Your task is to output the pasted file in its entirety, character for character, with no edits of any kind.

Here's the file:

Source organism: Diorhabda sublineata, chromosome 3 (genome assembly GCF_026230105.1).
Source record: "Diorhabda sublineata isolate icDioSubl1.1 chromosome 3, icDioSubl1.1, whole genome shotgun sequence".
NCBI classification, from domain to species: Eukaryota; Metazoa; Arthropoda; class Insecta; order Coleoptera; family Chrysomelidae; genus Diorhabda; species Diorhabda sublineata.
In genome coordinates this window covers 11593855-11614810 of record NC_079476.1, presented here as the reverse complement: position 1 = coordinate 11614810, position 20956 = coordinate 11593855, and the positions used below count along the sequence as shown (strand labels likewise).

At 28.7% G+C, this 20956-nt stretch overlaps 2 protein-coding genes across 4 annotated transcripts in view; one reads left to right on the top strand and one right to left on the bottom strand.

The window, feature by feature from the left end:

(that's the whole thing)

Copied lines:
Source organism: Diorhabda sublineata, chromosome 3 (genome assembly GCF_026230105.1).
Source record: "Diorhabda sublineata isolate icDioSubl1.1 chromosome 3, icDioSubl1.1, whole genome shotgun sequence".
NCBI classification, from domain to species: Eukaryota; Metazoa; Arthropoda; class Insecta; order Coleoptera; family Chrysomelidae; genus Diorhabda; species Diorhabda sublineata.
In genome coordinates this window covers 11593855-11614810 of record NC_079476.1, presented here as the reverse complement: position 1 = coordinate 11614810, position 20956 = coordinate 11593855, and the positions used below count along the sequence as shown (strand labels likewise).

At 28.7% G+C, this 20956-nt stretch overlaps 2 protein-coding genes across 4 annotated transcripts in view; one reads left to right on the top strand and one right to left on the bottom strand.

The window, feature by feature from the left end: